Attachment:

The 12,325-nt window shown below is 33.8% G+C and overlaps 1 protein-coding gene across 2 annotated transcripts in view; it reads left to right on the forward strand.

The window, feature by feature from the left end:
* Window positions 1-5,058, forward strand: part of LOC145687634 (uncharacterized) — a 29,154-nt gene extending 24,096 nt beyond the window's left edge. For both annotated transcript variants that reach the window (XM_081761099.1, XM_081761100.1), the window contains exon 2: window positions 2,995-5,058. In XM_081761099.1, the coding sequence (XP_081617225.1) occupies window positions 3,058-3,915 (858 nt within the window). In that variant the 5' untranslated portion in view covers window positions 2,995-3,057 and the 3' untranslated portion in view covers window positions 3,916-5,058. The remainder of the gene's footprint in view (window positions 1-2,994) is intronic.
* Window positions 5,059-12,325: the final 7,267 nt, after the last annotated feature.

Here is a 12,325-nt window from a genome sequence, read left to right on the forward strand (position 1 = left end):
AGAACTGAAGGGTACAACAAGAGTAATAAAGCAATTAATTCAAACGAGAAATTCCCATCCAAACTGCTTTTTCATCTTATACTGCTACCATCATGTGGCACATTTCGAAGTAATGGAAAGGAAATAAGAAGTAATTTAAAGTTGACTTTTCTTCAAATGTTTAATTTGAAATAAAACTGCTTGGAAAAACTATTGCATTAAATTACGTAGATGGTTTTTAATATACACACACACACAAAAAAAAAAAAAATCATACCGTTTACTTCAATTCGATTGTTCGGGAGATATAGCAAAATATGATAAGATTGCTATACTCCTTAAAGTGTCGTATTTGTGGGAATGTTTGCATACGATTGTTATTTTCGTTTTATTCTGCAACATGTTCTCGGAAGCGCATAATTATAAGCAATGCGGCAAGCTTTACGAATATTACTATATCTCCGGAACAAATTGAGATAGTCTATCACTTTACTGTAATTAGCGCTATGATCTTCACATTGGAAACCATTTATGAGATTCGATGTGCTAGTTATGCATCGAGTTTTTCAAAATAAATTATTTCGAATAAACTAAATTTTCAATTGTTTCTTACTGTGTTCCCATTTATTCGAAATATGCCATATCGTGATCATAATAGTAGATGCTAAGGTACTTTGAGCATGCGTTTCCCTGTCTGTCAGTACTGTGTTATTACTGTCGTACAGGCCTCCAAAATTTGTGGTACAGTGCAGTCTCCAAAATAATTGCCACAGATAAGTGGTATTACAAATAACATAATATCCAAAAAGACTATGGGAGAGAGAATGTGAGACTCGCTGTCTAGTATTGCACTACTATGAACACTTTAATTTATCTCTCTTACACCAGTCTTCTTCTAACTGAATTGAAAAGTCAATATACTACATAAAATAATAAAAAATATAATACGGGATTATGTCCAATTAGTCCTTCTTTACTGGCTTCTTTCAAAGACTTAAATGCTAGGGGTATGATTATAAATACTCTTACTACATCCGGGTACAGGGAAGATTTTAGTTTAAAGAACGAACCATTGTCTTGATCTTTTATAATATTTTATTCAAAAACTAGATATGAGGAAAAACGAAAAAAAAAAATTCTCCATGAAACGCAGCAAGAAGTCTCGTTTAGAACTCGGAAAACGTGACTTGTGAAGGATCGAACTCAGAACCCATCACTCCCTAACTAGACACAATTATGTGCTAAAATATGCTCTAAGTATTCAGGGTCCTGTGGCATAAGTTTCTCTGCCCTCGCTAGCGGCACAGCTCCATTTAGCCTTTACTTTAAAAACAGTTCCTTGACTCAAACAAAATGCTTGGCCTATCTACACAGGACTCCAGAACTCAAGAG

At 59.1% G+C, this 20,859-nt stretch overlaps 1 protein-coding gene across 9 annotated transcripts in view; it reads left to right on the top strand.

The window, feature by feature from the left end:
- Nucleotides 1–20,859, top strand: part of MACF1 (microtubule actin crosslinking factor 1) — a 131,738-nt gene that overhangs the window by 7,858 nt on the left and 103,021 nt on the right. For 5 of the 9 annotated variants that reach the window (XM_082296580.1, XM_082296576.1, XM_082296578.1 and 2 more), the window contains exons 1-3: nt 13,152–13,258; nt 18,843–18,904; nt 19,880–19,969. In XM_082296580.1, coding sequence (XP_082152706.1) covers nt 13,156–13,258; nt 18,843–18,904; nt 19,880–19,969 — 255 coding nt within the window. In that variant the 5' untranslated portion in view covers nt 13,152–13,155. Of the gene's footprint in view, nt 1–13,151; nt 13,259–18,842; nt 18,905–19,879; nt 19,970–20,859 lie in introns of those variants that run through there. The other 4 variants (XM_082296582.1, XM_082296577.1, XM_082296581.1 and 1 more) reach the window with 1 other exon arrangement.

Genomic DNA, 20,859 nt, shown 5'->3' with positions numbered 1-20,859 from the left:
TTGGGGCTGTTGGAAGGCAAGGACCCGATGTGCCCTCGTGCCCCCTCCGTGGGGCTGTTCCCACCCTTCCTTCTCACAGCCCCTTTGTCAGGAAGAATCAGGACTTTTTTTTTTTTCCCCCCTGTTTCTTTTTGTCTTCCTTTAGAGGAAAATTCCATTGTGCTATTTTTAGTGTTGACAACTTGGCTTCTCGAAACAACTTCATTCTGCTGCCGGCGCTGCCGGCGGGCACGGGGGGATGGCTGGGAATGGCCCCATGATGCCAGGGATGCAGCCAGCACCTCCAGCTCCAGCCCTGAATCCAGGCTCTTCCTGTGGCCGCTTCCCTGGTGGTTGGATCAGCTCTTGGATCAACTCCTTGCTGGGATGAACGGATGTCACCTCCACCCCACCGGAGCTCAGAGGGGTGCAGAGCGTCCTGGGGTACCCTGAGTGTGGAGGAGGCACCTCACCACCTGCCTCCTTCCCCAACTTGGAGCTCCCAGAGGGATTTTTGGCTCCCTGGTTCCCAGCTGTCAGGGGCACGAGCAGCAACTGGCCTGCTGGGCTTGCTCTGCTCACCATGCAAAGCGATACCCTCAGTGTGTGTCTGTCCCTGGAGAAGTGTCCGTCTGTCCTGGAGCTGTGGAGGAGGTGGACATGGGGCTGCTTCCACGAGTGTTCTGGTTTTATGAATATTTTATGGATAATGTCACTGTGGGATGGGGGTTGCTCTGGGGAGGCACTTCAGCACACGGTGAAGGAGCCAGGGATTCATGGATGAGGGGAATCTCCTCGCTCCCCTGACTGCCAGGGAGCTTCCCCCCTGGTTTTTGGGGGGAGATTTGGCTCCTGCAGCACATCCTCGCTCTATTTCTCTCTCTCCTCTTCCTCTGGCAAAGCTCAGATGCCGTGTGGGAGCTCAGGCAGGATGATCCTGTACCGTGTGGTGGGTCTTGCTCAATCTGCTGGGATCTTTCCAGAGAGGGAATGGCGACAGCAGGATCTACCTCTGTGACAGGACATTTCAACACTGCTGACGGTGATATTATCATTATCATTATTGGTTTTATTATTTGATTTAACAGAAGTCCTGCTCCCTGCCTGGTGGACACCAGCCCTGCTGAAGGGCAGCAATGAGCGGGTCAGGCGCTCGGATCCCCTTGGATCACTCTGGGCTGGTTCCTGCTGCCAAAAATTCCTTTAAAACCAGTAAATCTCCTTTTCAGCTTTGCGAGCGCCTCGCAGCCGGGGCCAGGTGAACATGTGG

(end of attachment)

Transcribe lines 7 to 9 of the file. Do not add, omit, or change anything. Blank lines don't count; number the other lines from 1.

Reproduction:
At 59.1% G+C, this 20,859-nt stretch overlaps 1 protein-coding gene across 9 annotated transcripts in view; it reads left to right on the top strand.

The window, feature by feature from the left end:
- Nucleotides 1–20,859, top strand: part of MACF1 (microtubule actin crosslinking factor 1) — a 131,738-nt gene that overhangs the window by 7,858 nt on the left and 103,021 nt on the right. For 5 of the 9 annotated variants that reach the window (XM_082296580.1, XM_082296576.1, XM_082296578.1 and 2 more), the window contains exons 1-3: nt 13,152–13,258; nt 18,843–18,904; nt 19,880–19,969. In XM_082296580.1, coding sequence (XP_082152706.1) covers nt 13,156–13,258; nt 18,843–18,904; nt 19,880–19,969 — 255 coding nt within the window. In that variant the 5' untranslated portion in view covers nt 13,152–13,155. Of the gene's footprint in view, nt 1–13,151; nt 13,259–18,842; nt 18,905–19,879; nt 19,970–20,859 lie in introns of those variants that run through there. The other 4 variants (XM_082296582.1, XM_082296577.1, XM_082296581.1 and 1 more) reach the window with 1 other exon arrangement.